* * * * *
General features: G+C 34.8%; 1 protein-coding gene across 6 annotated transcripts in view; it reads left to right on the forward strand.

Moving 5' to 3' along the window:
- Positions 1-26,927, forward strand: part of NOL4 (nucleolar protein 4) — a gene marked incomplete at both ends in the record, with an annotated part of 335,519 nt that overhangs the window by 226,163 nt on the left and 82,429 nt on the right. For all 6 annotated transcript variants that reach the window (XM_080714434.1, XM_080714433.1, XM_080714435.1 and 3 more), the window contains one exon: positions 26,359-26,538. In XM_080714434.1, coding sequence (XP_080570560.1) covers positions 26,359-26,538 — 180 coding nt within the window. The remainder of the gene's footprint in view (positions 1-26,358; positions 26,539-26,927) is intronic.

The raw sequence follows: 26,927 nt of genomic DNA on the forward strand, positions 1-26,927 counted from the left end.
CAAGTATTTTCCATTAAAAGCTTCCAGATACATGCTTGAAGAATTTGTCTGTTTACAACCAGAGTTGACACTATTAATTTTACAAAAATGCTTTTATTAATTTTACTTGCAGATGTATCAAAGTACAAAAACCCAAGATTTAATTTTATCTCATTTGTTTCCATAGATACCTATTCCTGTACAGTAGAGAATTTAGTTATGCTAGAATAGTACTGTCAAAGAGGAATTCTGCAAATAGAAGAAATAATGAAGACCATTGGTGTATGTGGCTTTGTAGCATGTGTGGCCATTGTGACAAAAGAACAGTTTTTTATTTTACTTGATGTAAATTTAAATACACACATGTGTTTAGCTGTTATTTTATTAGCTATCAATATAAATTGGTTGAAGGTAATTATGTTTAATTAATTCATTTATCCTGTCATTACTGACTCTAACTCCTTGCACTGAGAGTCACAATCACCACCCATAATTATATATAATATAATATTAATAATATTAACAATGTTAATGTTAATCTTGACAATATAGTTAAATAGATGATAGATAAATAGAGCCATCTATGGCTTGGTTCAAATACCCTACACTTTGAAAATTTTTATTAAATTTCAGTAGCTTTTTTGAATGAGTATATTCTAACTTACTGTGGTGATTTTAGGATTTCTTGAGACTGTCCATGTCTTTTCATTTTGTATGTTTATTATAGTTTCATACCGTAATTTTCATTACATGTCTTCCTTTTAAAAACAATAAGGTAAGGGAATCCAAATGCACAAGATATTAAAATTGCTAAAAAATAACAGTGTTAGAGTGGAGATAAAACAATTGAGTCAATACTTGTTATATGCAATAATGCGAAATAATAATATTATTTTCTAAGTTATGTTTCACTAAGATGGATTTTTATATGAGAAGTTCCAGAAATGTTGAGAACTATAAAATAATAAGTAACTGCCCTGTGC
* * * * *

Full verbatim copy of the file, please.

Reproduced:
General features: G+C 34.8%; 1 protein-coding gene across 6 annotated transcripts in view; it reads left to right on the forward strand.

Moving 5' to 3' along the window:
- Positions 1-26,927, forward strand: part of NOL4 (nucleolar protein 4) — a gene marked incomplete at both ends in the record, with an annotated part of 335,519 nt that overhangs the window by 226,163 nt on the left and 82,429 nt on the right. For all 6 annotated transcript variants that reach the window (XM_080714434.1, XM_080714433.1, XM_080714435.1 and 3 more), the window contains one exon: positions 26,359-26,538. In XM_080714434.1, coding sequence (XP_080570560.1) covers positions 26,359-26,538 — 180 coding nt within the window. The remainder of the gene's footprint in view (positions 1-26,358; positions 26,539-26,927) is intronic.

The raw sequence follows: 26,927 nt of genomic DNA on the forward strand, positions 1-26,927 counted from the left end.
CAAGTATTTTCCATTAAAAGCTTCCAGATACATGCTTGAAGAATTTGTCTGTTTACAACCAGAGTTGACACTATTAATTTTACAAAAATGCTTTTATTAATTTTACTTGCAGATGTATCAAAGTACAAAAACCCAAGATTTAATTTTATCTCATTTGTTTCCATAGATACCTATTCCTGTACAGTAGAGAATTTAGTTATGCTAGAATAGTACTGTCAAAGAGGAATTCTGCAAATAGAAGAAATAATGAAGACCATTGGTGTATGTGGCTTTGTAGCATGTGTGGCCATTGTGACAAAAGAACAGTTTTTTATTTTACTTGATGTAAATTTAAATACACACATGTGTTTAGCTGTTATTTTATTAGCTATCAATATAAATTGGTTGAAGGTAATTATGTTTAATTAATTCATTTATCCTGTCATTACTGACTCTAACTCCTTGCACTGAGAGTCACAATCACCACCCATAATTATATATAATATAATATTAATAATATTAACAATGTTAATGTTAATCTTGACAATATAGTTAAATAGATGATAGATAAATAGAGCCATCTATGGCTTGGTTCAAATACCCTACACTTTGAAAATTTTTATTAAATTTCAGTAGCTTTTTTGAATGAGTATATTCTAACTTACTGTGGTGATTTTAGGATTTCTTGAGACTGTCCATGTCTTTTCATTTTGTATGTTTATTATAGTTTCATACCGTAATTTTCATTACATGTCTTCCTTTTAAAAACAATAAGGTAAGGGAATCCAAATGCACAAGATATTAAAATTGCTAAAAAATAACAGTGTTAGAGTGGAGATAAAACAATTGAGTCAATACTTGTTATATGCAATAATGCGAAATAATAATATTATTTTCTAAGTTATGTTTCACTAAGATGGATTTTTATATGAGAAGTTCCAGAAATGTTGAGAACTATAAAATAATAAGTAACTGCCCTGTGC